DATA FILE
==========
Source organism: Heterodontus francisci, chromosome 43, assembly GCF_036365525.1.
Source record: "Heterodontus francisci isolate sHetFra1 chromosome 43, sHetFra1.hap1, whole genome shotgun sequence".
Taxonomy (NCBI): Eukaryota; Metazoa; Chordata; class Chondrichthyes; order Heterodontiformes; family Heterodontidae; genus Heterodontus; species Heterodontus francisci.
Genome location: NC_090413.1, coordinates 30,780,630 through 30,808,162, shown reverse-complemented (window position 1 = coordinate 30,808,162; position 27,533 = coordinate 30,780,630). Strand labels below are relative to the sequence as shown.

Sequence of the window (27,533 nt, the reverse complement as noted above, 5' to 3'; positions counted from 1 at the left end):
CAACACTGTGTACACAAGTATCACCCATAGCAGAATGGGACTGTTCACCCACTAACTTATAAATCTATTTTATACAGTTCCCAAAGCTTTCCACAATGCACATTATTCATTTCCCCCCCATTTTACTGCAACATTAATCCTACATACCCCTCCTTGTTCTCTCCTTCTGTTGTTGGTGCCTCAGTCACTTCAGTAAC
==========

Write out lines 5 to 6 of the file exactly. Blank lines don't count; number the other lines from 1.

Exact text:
Sequence of the window (27,533 nt, the reverse complement as noted above, 5' to 3'; positions counted from 1 at the left end):
CAACACTGTGTACACAAGTATCACCCATAGCAGAATGGGACTGTTCACCCACTAACTTATAAATCTATTTTATACAGTTCCCAAAGCTTTCCACAATGCACATTATTCATTTCCCCCCCATTTTACTGCAACATTAATCCTACATACCCCTCCTTGTTCTCTCCTTCTGTTGTTGGTGCCTCAGTCACTTCAGTAAC